German Finance Minister Wolfgang Schauble. (AP/Geert Vanden Wijngaert)

Veteran German Finance Minister Wolfgang Schauble “indulged himself with some patronizing comments” after prevailing over the Greek government in debt negotiations last week, observed economics correspondent Phillip Inman at The Guardian.

Schauble said of his Greek opponents in the Syriza party, led by Prime Minister Alexis Tsipras and Finance Minister Yanis Varoufakis, “Being in government is a date with reality, and reality is often not as nice as a dream.” His smugness recalls the arrogance of former British Prime Minister Margaret Thatcher, who famously claimed in the 1980s that “there is no alternative” to neoliberal economic reforms.

Copious empirical research shows that the austerity Schauble and his peers have inflicted on Europe over the past half-decade destroys economies rather than preserves them. His arrogance is therefore that of the powerful, not the informed. He is hypocritical too, given that the willingness of the Allied nations to forgive Germany’s debts after World War II enabled the prosperity that its citizens — Schauble included — enjoy today.

Disturbingly for those who acknowledge these facts, according to statements and findings collected by the analytical political-economy site Open Europe, much of the German public and leading members of the press share Schauble’s self-serving near-sightedness:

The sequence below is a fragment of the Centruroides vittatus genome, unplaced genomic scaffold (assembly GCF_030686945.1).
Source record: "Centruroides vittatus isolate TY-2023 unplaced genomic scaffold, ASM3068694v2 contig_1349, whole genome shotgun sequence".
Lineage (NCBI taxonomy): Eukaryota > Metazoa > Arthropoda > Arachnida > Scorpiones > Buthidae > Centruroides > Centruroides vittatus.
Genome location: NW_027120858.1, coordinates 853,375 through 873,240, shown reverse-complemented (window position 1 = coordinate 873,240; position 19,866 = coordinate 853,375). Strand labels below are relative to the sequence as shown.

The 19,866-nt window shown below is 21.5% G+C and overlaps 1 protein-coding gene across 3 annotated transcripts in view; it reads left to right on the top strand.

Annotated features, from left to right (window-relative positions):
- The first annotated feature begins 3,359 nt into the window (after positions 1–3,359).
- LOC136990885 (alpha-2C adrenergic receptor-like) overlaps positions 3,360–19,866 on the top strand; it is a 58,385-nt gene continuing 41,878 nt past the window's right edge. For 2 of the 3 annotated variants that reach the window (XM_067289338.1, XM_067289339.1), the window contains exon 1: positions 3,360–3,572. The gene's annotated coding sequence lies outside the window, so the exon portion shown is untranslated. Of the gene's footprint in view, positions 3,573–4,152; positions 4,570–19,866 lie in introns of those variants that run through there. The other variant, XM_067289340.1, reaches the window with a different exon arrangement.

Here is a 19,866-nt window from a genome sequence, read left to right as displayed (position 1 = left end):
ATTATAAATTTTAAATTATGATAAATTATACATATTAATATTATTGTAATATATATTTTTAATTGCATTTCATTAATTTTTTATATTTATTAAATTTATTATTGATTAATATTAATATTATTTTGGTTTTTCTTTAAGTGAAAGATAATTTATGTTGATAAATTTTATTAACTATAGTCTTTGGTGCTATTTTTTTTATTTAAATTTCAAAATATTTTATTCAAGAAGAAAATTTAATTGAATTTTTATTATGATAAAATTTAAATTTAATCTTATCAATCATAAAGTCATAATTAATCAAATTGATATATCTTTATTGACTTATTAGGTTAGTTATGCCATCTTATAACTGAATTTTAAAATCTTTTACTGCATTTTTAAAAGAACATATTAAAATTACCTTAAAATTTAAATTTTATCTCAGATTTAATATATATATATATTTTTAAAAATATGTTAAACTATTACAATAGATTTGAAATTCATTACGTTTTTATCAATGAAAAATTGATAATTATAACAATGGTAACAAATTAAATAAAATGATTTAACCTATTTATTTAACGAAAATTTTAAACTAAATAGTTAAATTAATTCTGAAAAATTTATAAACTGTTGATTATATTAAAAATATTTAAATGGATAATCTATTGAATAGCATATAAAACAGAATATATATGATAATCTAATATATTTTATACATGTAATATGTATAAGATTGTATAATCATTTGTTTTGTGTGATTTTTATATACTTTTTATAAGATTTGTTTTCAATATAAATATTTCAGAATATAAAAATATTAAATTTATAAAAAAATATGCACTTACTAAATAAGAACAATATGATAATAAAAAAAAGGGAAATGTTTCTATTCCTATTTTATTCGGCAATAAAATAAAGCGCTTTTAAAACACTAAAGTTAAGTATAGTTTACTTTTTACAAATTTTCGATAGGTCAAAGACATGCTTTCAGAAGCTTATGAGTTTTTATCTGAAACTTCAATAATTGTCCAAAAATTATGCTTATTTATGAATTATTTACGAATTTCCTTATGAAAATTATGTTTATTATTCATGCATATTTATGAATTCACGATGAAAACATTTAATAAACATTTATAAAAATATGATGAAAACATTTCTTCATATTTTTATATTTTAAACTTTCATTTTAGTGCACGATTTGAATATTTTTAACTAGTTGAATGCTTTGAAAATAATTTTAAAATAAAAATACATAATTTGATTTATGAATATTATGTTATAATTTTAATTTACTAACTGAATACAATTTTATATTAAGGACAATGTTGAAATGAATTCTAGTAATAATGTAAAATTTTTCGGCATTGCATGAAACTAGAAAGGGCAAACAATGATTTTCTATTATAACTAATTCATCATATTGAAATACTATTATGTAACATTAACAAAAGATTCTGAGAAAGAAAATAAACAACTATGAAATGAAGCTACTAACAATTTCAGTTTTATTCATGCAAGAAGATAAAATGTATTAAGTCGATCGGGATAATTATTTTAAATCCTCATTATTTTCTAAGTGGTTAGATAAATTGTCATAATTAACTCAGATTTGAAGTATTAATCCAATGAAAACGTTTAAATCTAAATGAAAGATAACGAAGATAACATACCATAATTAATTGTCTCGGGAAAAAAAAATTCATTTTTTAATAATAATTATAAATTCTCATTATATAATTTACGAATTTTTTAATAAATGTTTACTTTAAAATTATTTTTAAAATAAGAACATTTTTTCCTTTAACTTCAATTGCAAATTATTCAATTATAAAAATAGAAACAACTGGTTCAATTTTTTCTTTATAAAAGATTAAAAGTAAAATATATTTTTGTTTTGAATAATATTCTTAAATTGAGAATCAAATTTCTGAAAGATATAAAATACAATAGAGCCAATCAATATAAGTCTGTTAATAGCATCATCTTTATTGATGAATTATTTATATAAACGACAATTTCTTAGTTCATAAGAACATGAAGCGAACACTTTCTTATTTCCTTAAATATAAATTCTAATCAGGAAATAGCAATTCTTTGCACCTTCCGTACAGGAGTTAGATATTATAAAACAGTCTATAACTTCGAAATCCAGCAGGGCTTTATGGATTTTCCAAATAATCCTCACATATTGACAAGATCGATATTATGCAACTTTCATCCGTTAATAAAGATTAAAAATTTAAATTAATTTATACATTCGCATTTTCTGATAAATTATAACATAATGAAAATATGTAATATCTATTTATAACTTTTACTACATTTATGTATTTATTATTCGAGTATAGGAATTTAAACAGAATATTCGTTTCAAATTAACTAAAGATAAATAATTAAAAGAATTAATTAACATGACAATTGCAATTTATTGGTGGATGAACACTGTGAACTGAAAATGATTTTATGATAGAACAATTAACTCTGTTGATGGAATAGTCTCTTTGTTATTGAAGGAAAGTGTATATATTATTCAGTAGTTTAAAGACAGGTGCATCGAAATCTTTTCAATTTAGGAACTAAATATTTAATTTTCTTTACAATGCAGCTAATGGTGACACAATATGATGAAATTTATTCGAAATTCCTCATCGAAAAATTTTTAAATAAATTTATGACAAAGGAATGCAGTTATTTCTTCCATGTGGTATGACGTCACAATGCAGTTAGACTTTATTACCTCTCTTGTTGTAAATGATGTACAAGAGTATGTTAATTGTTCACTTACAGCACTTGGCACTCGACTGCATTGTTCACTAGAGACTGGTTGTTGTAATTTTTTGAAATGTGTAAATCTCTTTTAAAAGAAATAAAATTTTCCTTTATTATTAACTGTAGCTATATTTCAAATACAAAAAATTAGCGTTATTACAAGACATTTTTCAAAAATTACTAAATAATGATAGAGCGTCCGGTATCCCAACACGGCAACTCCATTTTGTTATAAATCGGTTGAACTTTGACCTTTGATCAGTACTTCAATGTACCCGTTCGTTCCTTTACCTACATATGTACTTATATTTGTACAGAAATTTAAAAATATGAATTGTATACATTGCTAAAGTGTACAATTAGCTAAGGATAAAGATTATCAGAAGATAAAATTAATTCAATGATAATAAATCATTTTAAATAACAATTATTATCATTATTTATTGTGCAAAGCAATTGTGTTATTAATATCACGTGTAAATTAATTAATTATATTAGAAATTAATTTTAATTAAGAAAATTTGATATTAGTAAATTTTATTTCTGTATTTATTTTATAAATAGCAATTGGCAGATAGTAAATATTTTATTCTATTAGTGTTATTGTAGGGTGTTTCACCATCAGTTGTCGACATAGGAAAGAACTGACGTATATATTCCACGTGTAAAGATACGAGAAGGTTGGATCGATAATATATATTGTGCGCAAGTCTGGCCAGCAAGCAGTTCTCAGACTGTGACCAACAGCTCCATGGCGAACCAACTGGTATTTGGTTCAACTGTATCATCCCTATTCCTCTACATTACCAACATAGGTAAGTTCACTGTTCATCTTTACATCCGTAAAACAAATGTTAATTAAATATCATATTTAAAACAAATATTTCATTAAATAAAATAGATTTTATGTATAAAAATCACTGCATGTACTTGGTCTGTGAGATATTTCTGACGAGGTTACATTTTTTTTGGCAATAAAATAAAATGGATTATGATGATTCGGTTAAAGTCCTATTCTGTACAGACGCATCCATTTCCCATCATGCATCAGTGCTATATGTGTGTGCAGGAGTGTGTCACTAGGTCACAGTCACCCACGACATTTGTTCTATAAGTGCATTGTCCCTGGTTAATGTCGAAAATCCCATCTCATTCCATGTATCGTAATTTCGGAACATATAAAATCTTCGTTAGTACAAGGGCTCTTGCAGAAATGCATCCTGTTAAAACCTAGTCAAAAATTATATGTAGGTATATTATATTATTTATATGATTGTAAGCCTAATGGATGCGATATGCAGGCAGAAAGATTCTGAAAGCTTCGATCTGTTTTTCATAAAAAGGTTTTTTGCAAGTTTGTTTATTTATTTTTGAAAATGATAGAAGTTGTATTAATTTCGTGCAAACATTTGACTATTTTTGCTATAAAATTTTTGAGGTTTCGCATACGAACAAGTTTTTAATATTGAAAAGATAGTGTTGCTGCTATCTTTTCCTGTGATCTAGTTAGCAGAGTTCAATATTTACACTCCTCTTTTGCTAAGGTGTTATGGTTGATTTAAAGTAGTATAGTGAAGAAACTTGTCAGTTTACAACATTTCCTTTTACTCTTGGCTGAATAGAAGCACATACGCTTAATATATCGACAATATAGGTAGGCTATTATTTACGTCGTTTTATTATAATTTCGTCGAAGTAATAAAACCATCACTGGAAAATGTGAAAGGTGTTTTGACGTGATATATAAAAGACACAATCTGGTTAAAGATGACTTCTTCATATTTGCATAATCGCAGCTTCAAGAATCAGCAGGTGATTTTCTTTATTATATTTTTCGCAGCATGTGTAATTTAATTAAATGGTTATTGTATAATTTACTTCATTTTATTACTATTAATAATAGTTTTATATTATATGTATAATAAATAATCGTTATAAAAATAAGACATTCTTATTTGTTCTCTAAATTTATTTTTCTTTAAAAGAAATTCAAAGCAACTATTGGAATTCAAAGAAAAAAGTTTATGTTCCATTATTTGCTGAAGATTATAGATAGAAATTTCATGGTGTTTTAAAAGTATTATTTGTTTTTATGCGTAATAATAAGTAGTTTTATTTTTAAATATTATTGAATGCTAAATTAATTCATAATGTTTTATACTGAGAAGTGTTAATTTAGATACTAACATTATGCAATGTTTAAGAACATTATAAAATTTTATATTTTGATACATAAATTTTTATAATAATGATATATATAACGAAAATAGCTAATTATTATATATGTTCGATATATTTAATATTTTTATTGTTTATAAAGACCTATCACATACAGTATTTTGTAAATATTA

A new Emnid poll for N24 finds that 52% of Germans think that the demands made by Greek Prime Minister Alexis Tsipras and Finance Minister Yanis Varoufakis are “outrageous,” 41% say they are “naive,” 25% say they are “strategically skillful,” while 13% said they “secretly admire” Tsipras and Varoufakis.”

German tabloid Bild responded to the conclusion of the negotiations with the headline, “Finally someone says ‘no’ to the bankrupt Greeks. Germany says: Thank you Wolfgang Schauble!” It then printed in its pages:

“Billions in gifts to the Greek people – and we should pay for it! Schauble is not doing this any longer!”

Klaus-Dieter Frankenberger, foreign policy editor for Frankfurter Allgemeine Zeitung, wrote:

It is time that the Tsipras government grasps reality, and recognizes who is the creditor and who is the debtor – it must understand how great the resentment is in many European countries over the “Greece” issue. Many citizens are sick of it; this is also nourishing annoyance at Europe.

Apparently the Greek government thinks that it could hold its partners for fools. At times, it has abused the Brussels stage for theatrical performances, sometimes there are signs of program change, and then it starts all over again. This is not serious.

As one Truthdig reader commented privately to this blogger, “If this piece from Open Europe accurately describes the majority view of the press, including some of the leftist press, then we see some more of the fright felt by Syriza’s leaders.”

Read more of the comments here.

— Posted by Alexander Reed Kelly.


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